Happy Monday, dear readers, how was your weekend? I’ve been thinking about this and wondering if any of you are building a new home? If so, the best advice I will give you is to tell your architect that you want the fireplace in the kitchen. That’s right, forget the family room or living room, you’re always in the kitchen and the family and guests will enjoy the fireplace more often if it’s in the kitchen. If your home has an ugly existing fireplace, I’m here to share how I painted our fireplace brick.
This was our fireplace 20 years ago when we moved into this 1940s farmhouse. (That’s our daughter in the photo on moving day, joyful that we have a proper entrance for Santa) The brick is shocking, isn’t it ….. and my daughter’s baggy pants? Let’s not even go there. Anyway, I thought this house was charming and knew it had potential.
We lived with the fireplace looking like this for a short while. After the moths were making their way into the living room in the evening (turns out there was no flue up on top of the chimney and the moths were drawn to the light of the living room), I decided to try to clean the brick with muriatic acid. WARNING, do not try this. It’s a dangerous chemical. But yes, I was scrubbing away with the toxic chemical while a 5, 4 and 3 year old were running around. There was no improvement whatsoever to that ugly dirty brick.
Fast forward and Dear Husband went out somewhere on the following weekend. (Still with me? Here comes the marital advice) Many projects I undertake are done or at least begun when my husband pulls out of the driveway because if I suggest something, he points out the problems with my ideas and tells me that it’s the end of the discussion! So I figure let’s not even start a discussion and instead just start the projects. Good idea – right?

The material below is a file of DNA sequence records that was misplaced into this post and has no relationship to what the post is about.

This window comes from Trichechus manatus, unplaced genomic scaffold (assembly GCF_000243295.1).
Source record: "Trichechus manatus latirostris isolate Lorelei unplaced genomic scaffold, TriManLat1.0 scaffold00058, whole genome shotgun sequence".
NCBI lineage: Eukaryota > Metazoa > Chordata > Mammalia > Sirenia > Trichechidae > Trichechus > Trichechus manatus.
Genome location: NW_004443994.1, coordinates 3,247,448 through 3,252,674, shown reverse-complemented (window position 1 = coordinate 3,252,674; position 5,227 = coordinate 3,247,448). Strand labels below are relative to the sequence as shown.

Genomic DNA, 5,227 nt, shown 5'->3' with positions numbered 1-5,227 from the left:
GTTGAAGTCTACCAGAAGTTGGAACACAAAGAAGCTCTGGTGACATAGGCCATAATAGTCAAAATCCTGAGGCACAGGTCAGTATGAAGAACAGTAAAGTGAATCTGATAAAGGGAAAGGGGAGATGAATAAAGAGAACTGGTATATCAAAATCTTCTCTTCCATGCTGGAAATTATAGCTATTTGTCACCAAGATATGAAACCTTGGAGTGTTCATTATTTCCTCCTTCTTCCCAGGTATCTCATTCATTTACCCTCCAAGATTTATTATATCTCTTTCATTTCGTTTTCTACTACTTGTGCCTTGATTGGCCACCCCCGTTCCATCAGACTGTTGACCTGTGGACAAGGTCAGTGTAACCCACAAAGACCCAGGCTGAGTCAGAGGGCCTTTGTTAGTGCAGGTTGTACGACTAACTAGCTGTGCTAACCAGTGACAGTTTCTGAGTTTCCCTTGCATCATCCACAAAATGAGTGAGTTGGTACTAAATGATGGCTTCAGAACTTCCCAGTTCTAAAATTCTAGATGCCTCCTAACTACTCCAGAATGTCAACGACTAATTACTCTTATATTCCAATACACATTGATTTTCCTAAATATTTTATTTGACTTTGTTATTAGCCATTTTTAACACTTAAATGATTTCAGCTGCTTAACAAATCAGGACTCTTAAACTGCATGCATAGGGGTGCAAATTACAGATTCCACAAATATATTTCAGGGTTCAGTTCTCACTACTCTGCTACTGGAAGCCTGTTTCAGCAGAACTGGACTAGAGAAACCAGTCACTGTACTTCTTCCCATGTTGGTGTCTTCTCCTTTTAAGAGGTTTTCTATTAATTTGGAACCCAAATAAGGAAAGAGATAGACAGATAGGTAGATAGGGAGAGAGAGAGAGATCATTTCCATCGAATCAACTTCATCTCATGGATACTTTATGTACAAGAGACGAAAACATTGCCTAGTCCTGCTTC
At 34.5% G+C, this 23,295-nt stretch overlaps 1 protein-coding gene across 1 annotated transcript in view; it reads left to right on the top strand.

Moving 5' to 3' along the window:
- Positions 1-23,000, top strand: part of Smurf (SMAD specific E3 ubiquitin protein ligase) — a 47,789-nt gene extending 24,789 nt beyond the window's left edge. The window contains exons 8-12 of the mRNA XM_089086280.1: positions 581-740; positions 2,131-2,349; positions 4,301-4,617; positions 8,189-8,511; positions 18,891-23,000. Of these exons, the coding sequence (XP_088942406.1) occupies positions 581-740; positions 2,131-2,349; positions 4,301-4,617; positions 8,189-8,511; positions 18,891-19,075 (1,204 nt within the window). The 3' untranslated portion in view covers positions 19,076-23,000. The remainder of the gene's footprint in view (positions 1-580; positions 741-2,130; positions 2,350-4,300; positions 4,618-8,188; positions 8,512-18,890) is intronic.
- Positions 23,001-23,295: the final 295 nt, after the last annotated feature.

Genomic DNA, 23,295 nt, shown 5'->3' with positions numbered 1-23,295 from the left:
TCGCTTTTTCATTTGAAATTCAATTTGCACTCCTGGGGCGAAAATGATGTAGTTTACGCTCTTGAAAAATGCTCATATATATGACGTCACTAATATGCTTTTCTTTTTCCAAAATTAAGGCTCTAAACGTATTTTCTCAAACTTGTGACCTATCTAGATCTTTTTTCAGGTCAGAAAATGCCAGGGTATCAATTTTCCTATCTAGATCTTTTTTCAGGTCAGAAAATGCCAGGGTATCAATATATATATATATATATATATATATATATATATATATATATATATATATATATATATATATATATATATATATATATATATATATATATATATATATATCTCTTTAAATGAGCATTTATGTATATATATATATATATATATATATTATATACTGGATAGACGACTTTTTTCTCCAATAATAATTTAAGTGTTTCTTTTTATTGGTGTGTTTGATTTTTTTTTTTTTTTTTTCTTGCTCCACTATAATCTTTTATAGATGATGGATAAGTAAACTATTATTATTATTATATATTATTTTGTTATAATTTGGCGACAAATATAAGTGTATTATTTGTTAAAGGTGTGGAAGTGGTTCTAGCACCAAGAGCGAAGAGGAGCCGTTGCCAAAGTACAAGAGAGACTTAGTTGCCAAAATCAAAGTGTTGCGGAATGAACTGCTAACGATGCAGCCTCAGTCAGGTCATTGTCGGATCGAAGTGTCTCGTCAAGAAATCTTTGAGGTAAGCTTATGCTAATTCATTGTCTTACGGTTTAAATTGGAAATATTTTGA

Anyway, after I made damn well sure that Dear Husband was on his way away from the house, I went into the garage and found some paint. I am telling you that it was no special fireplace paint. It might have been leftover ceiling paint or wall paint. But unless you’re painting the inside of the fireplace, go ahead and use any kind of paint you have on hand to paint the brick.
Here it is, seen last Christmas, still looking good as new. Of course immediately after I painted the brick, we needed Fischer Construction of Palos Heights to make us a mantel. He used plywood and trims and made the mantel from a drawing I created for him. Oh, and we got up-to-code tiles laid on the floor, we pulled up the carpet and had the floors refinished. If I originally discussed with Dear Husband whether or not to paint the bricks, I’m sure he would have predicted that all our updating was going to follow.
I realize this fireplace is beginning to show its age and looking “very 90s” and it should be updated again, but that probably won’t happen …… wait! do I hear Dear Husband’s car pulling out of the driveway?! 😉